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Intra-abdominal adhesions are the commonest cause of small-bowel obstruction and secondary female infertility. At operation, strategies to prevent adhesions include the use of absorbable barriers. Seprafilm (Genzyme BV, Naarden, Netherlands) is a sterile translucent membrane comprising sodium hyaluronate and carboxymethylcellulose; it temporarily separates potentially adherent surfaces, turning to a gel within 24 h and being cleared from the abdominal cavity in 7 days. Sepracoat (Genzyme BV) is a solution of hyaluronidase in phosphate buffered saline, reabsorbed from the body cavity and excreted in 5 days. In animal models and patients, these agents have reduced adhesion formation by about 44% without any apparent excess of adverse events1,2,3.
A woman aged 71 developed small-bowel obstruction which resolved with conservative management. She had undergone four previous laparotomies—for hysterectomy, for salpingo-oophorectomy and for adhesiolysis (two). She continued to experience episodic abdominal pain but contrast studies showed no evidence of obstruction. At laparotomy, performed four months later to identify the cause of her recurrent symptoms, the entire small bowel was found to be affected by multiple adhesions, with partial obstruction. The adhesions were carefully divided throughout the small bowel, polyglactin (Vicryl) ligatures being used for haemostasis. Sepracoat was instilled into the abdominal cavity in accordance with the manufacturer's instructions. One sheet of Seprafilm was placed under the midline incision before closure with polydioxanone (PDS) sutures. Salbutamol was required at extubation for bronchospasm.
Normal bowel sounds returned on the third post-operative day. On day 14 a barium meal and follow-through examination was performed because of high-volume nasogastric aspirates. This showed a distended duodenum and proximal jejunum, but contrast passed through an undilated distal small bowel in 80 min.
A second laparotomy was performed 21 days later because of unresolved high intestinal obstruction. This revealed a dense, thick, glue-like mass involving 95% of the small bowel and part of the transverse colon, anchoring the abdominal contents to the anterior abdominal wall. An attempt to release the small-bowel loops was abandoned because of the extent and density of the encasing mass. 90% of the small bowel was resected and a jejunocolic anastomosis fashioned in two layers of chromic catgut. During the dissection a serosal tear was made in the mid transverse colon which was repaired by suturing it to the serosal surface of the ascending colon. The patient's condition deteriorated three days later with a faeculent bloodstained wound discharge, signs of peritonitis and renal failure. Further surgical intervention was deemed inappropriate and she died the following day.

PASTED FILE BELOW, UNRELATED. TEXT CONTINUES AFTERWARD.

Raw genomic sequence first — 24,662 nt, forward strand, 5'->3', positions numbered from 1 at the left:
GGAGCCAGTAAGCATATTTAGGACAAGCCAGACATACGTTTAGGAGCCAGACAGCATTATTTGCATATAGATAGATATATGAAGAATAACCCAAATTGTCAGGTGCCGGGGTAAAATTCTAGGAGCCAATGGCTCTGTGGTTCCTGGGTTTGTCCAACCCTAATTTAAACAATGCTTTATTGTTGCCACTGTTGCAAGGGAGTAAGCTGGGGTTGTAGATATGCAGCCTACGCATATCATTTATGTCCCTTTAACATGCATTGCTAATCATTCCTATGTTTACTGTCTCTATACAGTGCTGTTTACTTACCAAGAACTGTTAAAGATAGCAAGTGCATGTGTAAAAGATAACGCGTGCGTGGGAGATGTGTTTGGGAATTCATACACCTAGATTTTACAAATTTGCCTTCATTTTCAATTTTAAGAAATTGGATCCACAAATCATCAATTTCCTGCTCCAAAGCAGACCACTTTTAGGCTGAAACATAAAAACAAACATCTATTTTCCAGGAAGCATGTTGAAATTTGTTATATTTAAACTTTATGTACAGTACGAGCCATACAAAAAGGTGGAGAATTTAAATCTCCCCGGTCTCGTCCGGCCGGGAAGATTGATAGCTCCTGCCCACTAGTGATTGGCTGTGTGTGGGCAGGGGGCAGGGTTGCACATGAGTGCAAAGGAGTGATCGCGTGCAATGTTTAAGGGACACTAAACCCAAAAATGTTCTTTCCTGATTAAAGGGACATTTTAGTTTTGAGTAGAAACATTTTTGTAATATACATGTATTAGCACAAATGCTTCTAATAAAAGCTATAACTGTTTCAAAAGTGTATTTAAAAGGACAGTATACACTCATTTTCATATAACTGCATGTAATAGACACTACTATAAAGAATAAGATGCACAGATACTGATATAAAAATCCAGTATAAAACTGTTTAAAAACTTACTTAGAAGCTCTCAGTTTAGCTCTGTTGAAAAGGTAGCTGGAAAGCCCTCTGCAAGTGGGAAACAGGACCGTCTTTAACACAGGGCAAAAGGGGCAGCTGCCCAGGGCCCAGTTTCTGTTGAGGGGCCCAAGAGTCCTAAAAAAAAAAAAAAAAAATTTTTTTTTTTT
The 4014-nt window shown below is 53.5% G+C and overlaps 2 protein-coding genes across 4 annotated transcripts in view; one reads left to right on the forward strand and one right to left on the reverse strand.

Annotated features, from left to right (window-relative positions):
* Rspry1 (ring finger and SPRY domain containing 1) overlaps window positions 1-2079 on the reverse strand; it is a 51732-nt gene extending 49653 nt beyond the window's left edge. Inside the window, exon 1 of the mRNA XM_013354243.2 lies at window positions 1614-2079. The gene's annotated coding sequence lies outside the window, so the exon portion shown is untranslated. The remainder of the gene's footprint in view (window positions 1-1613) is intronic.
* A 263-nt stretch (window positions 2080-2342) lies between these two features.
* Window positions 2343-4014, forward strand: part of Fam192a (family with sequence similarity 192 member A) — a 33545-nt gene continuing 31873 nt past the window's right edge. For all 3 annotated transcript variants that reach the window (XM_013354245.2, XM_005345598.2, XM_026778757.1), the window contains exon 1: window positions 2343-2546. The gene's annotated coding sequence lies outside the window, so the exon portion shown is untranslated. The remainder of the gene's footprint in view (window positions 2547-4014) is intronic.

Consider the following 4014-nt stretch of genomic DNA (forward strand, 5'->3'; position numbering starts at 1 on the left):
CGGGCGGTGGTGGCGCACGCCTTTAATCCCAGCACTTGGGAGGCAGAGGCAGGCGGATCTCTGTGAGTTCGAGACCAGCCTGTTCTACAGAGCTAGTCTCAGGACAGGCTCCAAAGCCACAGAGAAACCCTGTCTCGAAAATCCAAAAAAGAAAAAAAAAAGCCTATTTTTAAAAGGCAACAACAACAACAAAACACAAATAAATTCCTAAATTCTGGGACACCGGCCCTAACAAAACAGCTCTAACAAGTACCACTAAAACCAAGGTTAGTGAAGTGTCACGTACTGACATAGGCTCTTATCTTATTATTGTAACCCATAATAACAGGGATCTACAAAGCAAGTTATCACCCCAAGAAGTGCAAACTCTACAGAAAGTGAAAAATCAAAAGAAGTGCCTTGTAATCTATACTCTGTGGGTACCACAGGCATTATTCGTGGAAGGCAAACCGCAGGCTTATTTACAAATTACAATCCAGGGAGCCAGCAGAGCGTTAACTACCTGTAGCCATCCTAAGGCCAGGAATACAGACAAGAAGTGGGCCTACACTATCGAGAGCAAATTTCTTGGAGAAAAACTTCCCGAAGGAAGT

At necropsy the jejunocolic anastomosis was found to be intact, but closure of the defect in the transverse colon had broken down, causing faeculent peritonitis. Examination of the resected specimen showed multiple loops of small bowel matted together within an extensive mass of densely fibrotic tissue (Figure 1). On microscopy the serosal surface was congested and encased in adherent fat and fibrous tissue containing numerous foreign-body-type giant-cell granulomata. Birefringent foreign material was identified in the giant cells, appearing as small particles and short fibres.
Foreign-body granulomata may be related to suture material1, but the extent and severity of the changes observed in this case suggest the possibility of another cause. At the first laparotomy hyaluronidase was instilled throughout the abdominal cavity and as a film between the bowel and anterior abdominal wall. The only other materials used were a small number of Vicryl ligatures and PDS sutures for closure. Reaction to suture material, however extreme, would be expected to occur in the immediate vicinity of the sutures, rather than cause the widespread changes seen in this case. The second laparotomy did not reveal any evidence of leakage or sepsis that could have caused such a diffuse reaction. The dense fibrotic reaction, containing foreign-body-type giant cell granulomata, was florid and universal affecting the whole serosal surface of the small bowel.
Concerned that these remarkable findings might represent an idiosyncratic response to Seprafilm and Sepracoat, the operating surgeon filed an adverse incident report with the Medical Devices Agency. Four similar cases of foreign-body-type granulomatous reaction following the use of a hyaluronate barrier had been reported to agencies in the USA and the UK. Three involved placement of the barrier following adhesiolysis, and the fourth occurred after repair of a paraduodenal hernia. All patients required subsequent surgery within 6-13 days for small-bowel obstruction, two undergoing extensive small-bowel resection. These five cases in total since marketing approval would represent an occurrence of less than 0.1% for Seprafilm and 0.01% for Sepracoat.